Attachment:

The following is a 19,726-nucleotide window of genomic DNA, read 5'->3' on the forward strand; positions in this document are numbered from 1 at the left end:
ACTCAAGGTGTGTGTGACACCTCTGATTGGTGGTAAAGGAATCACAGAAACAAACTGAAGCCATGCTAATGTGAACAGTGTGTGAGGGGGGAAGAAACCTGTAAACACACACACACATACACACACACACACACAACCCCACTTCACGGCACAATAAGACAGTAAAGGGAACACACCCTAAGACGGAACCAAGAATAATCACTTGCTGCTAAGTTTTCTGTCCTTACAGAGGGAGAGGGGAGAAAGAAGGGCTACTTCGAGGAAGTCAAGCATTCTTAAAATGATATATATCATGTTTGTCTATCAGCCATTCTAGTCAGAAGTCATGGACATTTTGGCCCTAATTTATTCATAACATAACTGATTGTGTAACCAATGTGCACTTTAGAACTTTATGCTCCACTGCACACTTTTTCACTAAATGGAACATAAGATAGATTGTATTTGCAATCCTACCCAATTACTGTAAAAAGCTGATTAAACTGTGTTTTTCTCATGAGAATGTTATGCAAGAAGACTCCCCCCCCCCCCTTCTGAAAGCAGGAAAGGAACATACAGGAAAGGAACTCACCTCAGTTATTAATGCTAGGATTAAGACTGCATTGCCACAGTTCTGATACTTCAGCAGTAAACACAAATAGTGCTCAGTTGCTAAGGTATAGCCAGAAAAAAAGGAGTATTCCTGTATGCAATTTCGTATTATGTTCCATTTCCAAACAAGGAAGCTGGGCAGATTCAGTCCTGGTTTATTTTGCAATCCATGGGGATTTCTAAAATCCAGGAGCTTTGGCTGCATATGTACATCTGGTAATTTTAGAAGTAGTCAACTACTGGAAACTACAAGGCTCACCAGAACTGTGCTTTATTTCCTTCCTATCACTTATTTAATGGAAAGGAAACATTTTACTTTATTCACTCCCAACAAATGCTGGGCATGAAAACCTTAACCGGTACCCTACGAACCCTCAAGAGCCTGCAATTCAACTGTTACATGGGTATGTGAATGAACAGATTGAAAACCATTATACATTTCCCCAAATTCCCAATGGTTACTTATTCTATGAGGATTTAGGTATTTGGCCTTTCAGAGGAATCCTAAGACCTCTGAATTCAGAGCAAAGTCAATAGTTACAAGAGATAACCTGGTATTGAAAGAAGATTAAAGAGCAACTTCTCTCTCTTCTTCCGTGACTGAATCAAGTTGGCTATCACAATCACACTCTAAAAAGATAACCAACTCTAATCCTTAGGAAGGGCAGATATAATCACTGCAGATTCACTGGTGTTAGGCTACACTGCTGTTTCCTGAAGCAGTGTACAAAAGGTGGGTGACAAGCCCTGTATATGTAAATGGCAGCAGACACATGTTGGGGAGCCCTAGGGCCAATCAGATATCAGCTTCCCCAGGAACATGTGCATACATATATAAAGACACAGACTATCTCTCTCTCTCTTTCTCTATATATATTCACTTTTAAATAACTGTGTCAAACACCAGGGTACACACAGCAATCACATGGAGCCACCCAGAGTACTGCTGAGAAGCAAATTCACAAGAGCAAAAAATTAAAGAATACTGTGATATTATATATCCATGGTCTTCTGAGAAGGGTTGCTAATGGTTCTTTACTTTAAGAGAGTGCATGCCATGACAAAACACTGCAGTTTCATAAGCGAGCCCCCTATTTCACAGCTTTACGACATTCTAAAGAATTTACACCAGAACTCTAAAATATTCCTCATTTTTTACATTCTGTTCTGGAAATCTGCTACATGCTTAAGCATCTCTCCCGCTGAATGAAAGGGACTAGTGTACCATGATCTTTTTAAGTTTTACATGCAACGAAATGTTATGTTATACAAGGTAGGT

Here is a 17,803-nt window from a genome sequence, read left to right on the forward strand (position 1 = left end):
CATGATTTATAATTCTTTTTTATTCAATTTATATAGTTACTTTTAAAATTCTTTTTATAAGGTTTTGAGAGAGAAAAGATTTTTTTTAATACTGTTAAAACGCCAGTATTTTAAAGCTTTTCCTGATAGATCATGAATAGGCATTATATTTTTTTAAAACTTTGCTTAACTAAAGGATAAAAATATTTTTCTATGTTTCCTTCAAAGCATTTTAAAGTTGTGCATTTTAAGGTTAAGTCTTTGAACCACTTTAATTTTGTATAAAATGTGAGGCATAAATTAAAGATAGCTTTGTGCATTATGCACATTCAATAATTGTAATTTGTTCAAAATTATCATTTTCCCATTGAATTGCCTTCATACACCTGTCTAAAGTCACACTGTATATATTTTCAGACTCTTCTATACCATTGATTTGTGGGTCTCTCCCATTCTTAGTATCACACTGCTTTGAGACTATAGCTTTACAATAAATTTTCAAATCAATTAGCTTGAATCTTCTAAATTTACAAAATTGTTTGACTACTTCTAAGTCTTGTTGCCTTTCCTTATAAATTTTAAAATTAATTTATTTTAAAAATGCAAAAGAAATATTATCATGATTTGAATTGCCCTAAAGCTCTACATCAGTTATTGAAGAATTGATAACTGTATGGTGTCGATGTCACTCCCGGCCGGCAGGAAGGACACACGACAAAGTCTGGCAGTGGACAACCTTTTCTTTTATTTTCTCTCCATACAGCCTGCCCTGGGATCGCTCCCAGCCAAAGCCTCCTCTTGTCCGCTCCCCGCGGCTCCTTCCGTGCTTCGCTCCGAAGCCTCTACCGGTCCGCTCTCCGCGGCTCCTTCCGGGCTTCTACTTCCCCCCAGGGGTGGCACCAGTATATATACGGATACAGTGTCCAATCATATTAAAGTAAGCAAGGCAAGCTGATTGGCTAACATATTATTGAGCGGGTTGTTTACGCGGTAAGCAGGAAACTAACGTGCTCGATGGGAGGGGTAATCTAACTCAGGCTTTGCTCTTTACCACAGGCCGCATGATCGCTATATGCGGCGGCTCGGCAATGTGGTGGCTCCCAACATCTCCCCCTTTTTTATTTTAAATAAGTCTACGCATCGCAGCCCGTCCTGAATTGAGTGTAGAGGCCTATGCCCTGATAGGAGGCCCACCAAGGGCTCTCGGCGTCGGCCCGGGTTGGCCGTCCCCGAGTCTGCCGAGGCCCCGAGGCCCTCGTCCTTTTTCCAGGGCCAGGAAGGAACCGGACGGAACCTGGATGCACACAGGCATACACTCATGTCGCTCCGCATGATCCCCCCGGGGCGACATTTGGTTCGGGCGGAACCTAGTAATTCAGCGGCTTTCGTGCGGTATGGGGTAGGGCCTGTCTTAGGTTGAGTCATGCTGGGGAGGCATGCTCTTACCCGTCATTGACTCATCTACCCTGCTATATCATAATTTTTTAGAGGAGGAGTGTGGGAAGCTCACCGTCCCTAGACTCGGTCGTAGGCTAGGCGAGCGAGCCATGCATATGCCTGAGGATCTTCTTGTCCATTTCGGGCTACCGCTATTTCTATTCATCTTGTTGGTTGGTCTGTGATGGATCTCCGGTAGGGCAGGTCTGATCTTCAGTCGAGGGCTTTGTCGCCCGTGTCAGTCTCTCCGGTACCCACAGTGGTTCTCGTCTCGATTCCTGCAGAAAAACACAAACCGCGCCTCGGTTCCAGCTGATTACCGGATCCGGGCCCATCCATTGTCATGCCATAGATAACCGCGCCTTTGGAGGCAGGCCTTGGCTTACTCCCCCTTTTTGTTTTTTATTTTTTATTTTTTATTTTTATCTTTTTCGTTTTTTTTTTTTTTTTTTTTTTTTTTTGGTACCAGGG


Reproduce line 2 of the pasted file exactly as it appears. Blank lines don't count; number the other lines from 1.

ACTCAAGGTGTGTGTGACACCTCTGATTGGTGGTAAAGGAATCACAGAAACAAACTGAAGCCATGCTAATGTGAACAGTGTGTGAGGGGGGAAGAAACCTGTAAACACACACACACATACACACACACACACACAACCCCACTTCACGGCACAATAAGACAGTAAAGGGAACACACCCTAAGACGGAACCAAGAATAATCACTTGCTGCTAAGTTTTCTGTCCTTACAGAGGGAGAGGGGAGAAAGAAGGGCTACTTCGAGGAAGTCAAGCATTCTTAAAATGATATATATCATGTTTGTCTATCAGCCATTCTAGTCAGAAGTCATGGACATTTTGGCCCTAATTTATTCATAACATAACTGATTGTGTAACCAATGTGCACTTTAGAACTTTATGCTCCACTGCACACTTTTTCACTAAATGGAACATAAGATAGATTGTATTTGCAATCCTACCCAATTACTGTAAAAAGCTGATTAAACTGTGTTTTTCTCATGAGAATGTTATGCAAGAAGACTCCCCCCCCCCCCTTCTGAAAGCAGGAAAGGAACATACAGGAAAGGAACTCACCTCAGTTATTAATGCTAGGATTAAGACTGCATTGCCACAGTTCTGATACTTCAGCAGTAAACACAAATAGTGCTCAGTTGCTAAGGTATAGCCAGAAAAAAAGGAGTATTCCTGTATGCAATTTCGTATTATGTTCCATTTCCAAACAAGGAAGCTGGGCAGATTCAGTCCTGGTTTATTTTGCAATCCATGGGGATTTCTAAAATCCAGGAGCTTTGGCTGCATATGTACATCTGGTAATTTTAGAAGTAGTCAACTACTGGAAACTACAAGGCTCACCAGAACTGTGCTTTATTTCCTTCCTATCACTTATTTAATGGAAAGGAAACATTTTACTTTATTCACTCCCAACAAATGCTGGGCATGAAAACCTTAACCGGTACCCTACGAACCCTCAAGAGCCTGCAATTCAACTGTTACATGGGTATGTGAATGAACAGATTGAAAACCATTATACATTTCCCCAAATTCCCAATGGTTACTTATTCTATGAGGATTTAGGTATTTGGCCTTTCAGAGGAATCCTAAGACCTCTGAATTCAGAGCAAAGTCAATAGTTACAAGAGATAACCTGGTATTGAAAGAAGATTAAAGAGCAACTTCTCTCTCTTCTTCCGTGACTGAATCAAGTTGGCTATCACAATCACACTCTAAAAAGATAACCAACTCTAATCCTTAGGAAGGGCAGATATAATCACTGCAGATTCACTGGTGTTAGGCTACACTGCTGTTTCCTGAAGCAGTGTACAAAAGGTGGGTGACAAGCCCTGTATATGTAAATGGCAGCAGACACATGTTGGGGAGCCCTAGGGCCAATCAGATATCAGCTTCCCCAGGAACATGTGCATACATATATAAAGACACAGACTATCTCTCTCTCTCTTTCTCTATATATATTCACTTTTAAATAACTGTGTCAAACACCAGGGTACACACAGCAATCACATGGAGCCACCCAGAGTACTGCTGAGAAGCAAATTCACAAGAGCAAAAAATTAAAGAATACTGTGATATTATATATCCATGGTCTTCTGAGAAGGGTTGCTAATGGTTCTTTACTTTAAGAGAGTGCATGCCATGACAAAACACTGCAGTTTCATAAGCGAGCCCCCTATTTCACAGCTTTACGACATTCTAAAGAATTTACACCAGAACTCTAAAATATTCCTCATTTTTTACATTCTGTTCTGGAAATCTGCTACATGCTTAAGCATCTCTCCCGCTGAATGAAAGGGACTAGTGTACCATGATCTTTTTAAGTTTTACATGCAACGAAATGTTATGTTATACAAGGTAGGT